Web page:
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Many employers, if a relationship with an employee is not going well, for whatever reason, may consider ending that relationship and will hope to start a conversation with an employee to end their employment by mutual agreement (which usually comes with an appropriate sum of money as compensation), rather than pursue a dismissal in other ways.
From 29th July 2013 a change to the Employment Rights Act 1996 will allow these ‘pre-termination negotiations’ to be kept confidential, which means they will not be able to be used as evidence in unfair dismissal claims at an Employment Tribunal unless there has been ‘improper behaviour’ (they can be used as evidence in circumstances of a discrimination claim or a breach of contract claim for example). Employees will not be able to use the discussions as evidence, for example, that he or she was constructively dismissed from their job.
Such negotiations can happen whether there is, or is not, an existing employment dispute, or where one or more of the parties is unaware that there is an employment problem. ‘Without Prejudice’ discusssions that existed before pre-termination negotations can only be held where there is an existing dispute between the parties – read more details about Without Prejudice here.
Employees can also propose to their Employer that they start a pre-termination negotiation, although this will be unusual (the Government earlier called these negotiations ‘protected conversations’).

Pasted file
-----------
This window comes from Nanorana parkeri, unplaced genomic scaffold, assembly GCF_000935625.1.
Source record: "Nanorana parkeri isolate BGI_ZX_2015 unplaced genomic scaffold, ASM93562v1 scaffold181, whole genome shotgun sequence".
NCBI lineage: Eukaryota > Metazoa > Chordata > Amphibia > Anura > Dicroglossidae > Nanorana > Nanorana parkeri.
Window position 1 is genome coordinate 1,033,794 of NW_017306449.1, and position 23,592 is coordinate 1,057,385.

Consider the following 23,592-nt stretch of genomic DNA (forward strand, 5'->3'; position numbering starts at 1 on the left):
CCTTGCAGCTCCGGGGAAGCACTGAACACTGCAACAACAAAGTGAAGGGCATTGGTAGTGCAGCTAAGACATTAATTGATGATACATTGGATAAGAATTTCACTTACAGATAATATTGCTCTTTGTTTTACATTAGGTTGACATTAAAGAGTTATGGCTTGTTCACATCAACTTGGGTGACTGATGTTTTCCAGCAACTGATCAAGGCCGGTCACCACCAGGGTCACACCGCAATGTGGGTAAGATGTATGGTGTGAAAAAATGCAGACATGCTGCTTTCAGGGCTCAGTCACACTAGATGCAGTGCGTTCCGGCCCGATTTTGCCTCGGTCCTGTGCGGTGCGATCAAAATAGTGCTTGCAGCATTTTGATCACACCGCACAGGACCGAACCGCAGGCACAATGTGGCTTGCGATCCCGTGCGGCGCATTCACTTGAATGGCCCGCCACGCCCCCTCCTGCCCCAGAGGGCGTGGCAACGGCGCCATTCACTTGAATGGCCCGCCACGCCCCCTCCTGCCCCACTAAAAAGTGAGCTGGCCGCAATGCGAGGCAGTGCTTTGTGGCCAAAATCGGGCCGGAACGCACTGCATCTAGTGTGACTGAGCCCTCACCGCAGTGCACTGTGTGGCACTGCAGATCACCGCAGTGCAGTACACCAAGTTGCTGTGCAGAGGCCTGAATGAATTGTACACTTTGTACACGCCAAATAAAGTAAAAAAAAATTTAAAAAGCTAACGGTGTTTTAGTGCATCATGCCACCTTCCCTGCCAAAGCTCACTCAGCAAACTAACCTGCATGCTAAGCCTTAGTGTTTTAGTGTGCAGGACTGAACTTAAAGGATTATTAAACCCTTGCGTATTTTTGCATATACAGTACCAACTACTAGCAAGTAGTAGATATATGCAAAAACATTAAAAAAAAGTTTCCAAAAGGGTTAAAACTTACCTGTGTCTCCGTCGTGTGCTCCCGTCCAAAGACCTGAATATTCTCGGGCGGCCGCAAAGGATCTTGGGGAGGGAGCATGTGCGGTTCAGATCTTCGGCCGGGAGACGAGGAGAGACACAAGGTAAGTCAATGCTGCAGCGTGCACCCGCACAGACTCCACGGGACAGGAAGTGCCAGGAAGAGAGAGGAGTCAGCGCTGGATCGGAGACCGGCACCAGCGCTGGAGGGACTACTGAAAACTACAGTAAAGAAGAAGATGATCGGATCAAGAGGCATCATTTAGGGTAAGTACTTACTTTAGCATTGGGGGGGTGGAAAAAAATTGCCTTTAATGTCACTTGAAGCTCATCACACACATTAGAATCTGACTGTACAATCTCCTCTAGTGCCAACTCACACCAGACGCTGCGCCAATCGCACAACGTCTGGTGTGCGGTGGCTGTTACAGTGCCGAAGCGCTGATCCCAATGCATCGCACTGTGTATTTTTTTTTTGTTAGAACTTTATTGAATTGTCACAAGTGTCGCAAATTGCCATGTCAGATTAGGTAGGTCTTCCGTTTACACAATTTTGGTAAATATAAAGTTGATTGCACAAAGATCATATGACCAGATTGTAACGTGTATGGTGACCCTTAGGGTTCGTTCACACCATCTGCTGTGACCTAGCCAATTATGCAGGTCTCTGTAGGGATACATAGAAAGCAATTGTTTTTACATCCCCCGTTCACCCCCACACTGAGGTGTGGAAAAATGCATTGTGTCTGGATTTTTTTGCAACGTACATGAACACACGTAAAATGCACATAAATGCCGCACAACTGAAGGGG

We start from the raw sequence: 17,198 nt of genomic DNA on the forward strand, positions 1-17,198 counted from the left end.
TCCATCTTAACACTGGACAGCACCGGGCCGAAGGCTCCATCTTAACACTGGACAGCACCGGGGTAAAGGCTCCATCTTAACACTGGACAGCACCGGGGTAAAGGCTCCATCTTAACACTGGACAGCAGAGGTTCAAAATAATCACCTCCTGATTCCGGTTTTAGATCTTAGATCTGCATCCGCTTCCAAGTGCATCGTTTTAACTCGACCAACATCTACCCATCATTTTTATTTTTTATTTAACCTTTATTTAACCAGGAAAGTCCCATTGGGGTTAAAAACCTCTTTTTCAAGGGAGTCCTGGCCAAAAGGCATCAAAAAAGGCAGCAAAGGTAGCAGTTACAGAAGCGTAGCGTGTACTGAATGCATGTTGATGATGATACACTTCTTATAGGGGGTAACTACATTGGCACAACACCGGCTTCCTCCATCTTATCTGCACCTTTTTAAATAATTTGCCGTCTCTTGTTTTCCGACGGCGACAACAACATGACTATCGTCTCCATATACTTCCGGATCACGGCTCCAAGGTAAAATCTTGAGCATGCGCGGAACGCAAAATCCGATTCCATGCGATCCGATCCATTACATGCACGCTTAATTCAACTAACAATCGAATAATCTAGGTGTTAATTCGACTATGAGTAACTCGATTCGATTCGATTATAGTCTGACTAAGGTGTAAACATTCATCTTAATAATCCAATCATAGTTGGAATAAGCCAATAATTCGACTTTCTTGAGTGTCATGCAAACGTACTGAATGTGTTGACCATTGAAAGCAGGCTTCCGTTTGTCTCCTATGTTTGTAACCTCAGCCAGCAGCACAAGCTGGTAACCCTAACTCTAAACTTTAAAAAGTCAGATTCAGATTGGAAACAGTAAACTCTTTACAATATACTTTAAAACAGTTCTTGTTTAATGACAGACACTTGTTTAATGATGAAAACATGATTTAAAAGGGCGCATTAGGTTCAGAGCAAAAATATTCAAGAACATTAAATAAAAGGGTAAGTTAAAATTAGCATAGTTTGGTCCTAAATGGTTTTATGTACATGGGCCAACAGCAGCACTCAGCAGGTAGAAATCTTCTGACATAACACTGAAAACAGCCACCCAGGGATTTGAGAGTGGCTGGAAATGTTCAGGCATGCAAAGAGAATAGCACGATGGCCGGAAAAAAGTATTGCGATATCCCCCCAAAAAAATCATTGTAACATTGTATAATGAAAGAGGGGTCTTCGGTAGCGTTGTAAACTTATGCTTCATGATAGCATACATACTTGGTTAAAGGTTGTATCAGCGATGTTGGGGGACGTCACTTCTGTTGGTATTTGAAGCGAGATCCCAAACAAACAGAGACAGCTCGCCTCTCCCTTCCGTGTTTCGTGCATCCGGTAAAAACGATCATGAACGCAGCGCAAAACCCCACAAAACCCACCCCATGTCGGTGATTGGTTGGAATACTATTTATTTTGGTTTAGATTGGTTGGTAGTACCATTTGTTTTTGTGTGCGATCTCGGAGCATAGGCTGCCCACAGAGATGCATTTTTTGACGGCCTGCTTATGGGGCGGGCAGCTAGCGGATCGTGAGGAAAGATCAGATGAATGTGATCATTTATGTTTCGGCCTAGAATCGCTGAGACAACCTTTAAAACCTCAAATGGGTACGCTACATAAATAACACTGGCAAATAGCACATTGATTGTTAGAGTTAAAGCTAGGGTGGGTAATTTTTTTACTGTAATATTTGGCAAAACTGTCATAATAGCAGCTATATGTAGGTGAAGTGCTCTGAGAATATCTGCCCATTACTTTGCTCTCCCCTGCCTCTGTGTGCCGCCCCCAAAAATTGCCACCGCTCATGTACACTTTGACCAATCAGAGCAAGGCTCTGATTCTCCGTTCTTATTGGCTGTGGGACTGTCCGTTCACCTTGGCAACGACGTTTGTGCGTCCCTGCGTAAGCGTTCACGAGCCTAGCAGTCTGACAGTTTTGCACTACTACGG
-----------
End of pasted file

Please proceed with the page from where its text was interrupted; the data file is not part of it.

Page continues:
Pre-termination negotiations are defined as “any offer made or discussions held, before the termination of the employment in question, with a view to it being terminated on terms agreed between the employer and the employee”.
This change will allow employers to hold discussions with an Employee about ending their employment and reaching a ‘Settlement Agreement’. Prior to 29th July 2013 Settlement Agreements were called Compromise Agreements.
Pre-termination discussions are not protected if the employee has been dismissed for an automatically unfair reason. For example, asserting their right to:
Or if they have:
Therefore in these circumstances an employee can use the contents of such discussions as evidence to support their claim.
In addition, if a Tribunal is of the opinion that the employer or employee said or did something wrong, the contents of the discussion will only be protected to the extent that the tribunal considers ‘just’. For example, if a Tribunal believes the employers or employees behaviour amounts to bullying or intimidation, the Tribunal can decide that the employee / employer can rely on this evidence.
Other examples of improper behaviour given in the ACAS Code (below) are harassment, physical assault or the threat of physical assault or any other criminal behaviour, victimisation, discrimination; and putting undue pressure on a party by not giving reasonable time for consideration of the agreement, or by the employer telling the employee they will be dismissed if they do not agree the settlement proposal or where an employee threatens to undermine an organisation’s public reputation if the employer does not sign the agreement, unless the provisions of the Public Interest Disclosure Act 1998 (Whistle-blowing) apply (this list is not exhaustive).